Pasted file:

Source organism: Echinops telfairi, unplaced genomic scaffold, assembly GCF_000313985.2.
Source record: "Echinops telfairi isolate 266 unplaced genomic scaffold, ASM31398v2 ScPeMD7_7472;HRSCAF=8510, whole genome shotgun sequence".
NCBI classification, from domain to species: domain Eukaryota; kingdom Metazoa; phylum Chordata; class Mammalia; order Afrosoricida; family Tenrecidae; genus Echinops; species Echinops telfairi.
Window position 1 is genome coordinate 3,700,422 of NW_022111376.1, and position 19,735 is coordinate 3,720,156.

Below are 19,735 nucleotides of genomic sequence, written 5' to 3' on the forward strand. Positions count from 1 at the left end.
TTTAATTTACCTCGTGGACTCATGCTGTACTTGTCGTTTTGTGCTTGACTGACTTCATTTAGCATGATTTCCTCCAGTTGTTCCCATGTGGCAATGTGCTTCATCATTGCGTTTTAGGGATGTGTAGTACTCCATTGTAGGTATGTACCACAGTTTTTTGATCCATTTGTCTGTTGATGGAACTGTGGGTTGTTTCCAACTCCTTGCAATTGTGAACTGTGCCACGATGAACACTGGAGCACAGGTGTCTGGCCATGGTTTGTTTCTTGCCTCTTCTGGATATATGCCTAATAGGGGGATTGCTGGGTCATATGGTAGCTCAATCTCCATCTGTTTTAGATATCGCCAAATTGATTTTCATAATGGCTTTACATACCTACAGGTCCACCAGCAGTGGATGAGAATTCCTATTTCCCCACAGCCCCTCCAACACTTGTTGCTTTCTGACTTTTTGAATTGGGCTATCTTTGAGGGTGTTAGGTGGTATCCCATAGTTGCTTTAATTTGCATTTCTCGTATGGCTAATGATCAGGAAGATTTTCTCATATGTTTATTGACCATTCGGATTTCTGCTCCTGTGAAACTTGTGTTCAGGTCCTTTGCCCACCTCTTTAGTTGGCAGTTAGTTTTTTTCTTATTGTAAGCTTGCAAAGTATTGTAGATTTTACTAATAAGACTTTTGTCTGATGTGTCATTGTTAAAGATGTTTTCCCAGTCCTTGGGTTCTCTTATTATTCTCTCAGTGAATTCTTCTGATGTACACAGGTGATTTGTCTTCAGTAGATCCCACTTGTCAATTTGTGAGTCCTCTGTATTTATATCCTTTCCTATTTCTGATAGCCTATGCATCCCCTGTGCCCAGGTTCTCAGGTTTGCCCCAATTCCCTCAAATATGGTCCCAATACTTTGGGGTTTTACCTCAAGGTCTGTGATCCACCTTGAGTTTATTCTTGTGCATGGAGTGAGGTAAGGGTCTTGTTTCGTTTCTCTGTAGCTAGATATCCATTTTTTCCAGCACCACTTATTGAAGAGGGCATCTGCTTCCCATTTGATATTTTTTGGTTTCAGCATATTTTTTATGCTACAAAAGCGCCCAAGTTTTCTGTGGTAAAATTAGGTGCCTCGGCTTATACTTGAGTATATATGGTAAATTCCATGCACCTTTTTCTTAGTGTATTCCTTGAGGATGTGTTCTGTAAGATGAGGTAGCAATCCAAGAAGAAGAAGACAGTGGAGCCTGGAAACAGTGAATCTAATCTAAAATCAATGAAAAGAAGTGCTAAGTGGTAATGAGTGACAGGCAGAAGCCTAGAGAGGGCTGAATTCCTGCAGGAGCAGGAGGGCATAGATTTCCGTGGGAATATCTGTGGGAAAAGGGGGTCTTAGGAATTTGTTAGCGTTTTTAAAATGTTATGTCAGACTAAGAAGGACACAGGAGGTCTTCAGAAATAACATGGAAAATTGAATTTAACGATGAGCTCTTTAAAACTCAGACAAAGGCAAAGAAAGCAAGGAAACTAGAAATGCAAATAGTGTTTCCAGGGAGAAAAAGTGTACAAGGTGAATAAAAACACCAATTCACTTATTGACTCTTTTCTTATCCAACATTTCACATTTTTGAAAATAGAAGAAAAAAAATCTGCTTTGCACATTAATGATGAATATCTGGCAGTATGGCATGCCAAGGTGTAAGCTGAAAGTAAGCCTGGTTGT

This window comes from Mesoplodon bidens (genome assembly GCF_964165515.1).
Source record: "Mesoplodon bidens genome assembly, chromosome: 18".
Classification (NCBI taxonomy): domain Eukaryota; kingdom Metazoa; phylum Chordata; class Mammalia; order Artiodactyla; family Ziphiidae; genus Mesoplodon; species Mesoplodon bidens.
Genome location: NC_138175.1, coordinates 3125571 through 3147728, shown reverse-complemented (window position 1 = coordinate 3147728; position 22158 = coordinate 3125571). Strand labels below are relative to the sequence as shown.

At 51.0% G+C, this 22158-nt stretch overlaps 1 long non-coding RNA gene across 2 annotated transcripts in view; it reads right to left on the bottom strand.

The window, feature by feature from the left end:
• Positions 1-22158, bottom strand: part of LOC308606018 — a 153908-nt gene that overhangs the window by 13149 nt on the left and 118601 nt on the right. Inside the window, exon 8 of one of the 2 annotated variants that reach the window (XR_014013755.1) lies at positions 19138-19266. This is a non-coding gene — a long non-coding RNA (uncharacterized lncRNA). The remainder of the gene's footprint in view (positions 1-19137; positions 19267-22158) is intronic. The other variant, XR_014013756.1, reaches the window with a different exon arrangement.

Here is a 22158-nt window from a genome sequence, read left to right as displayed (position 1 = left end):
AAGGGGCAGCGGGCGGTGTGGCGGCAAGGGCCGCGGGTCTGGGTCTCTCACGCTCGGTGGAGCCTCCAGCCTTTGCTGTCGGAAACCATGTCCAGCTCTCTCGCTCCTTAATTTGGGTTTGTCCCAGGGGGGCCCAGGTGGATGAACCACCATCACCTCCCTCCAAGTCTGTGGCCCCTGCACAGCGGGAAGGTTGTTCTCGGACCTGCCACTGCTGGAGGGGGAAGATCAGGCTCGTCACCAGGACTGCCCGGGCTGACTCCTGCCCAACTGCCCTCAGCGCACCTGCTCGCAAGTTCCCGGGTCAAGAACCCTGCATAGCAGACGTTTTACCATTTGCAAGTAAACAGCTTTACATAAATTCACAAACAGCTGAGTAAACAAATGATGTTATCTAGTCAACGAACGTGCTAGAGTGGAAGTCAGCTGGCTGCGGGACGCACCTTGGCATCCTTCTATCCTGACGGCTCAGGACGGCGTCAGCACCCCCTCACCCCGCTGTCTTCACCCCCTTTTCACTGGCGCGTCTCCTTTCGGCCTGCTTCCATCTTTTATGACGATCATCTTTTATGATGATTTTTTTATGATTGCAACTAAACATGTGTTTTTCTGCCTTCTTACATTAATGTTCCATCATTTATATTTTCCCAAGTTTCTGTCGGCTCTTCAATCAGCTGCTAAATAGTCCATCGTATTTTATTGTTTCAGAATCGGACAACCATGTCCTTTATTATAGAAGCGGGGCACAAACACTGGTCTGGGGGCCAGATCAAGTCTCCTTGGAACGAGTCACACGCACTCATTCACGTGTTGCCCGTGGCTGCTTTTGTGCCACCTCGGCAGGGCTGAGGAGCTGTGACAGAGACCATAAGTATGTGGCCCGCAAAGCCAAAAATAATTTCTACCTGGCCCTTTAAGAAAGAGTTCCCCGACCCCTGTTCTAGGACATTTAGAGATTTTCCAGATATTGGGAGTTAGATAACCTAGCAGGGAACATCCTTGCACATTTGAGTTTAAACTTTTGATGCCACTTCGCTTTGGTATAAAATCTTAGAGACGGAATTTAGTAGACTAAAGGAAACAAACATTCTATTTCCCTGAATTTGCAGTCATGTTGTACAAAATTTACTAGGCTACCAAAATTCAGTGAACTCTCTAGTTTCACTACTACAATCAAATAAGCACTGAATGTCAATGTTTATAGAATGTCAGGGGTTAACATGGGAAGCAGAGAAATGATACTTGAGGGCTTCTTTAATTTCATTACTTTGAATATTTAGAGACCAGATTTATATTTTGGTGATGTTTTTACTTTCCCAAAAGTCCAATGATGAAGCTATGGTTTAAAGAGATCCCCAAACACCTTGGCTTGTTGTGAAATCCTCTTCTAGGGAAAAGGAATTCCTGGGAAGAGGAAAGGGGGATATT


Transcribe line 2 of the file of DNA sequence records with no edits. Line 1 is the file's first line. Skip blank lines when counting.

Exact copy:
Source record: "Echinops telfairi isolate 266 unplaced genomic scaffold, ASM31398v2 ScPeMD7_7472;HRSCAF=8510, whole genome shotgun sequence".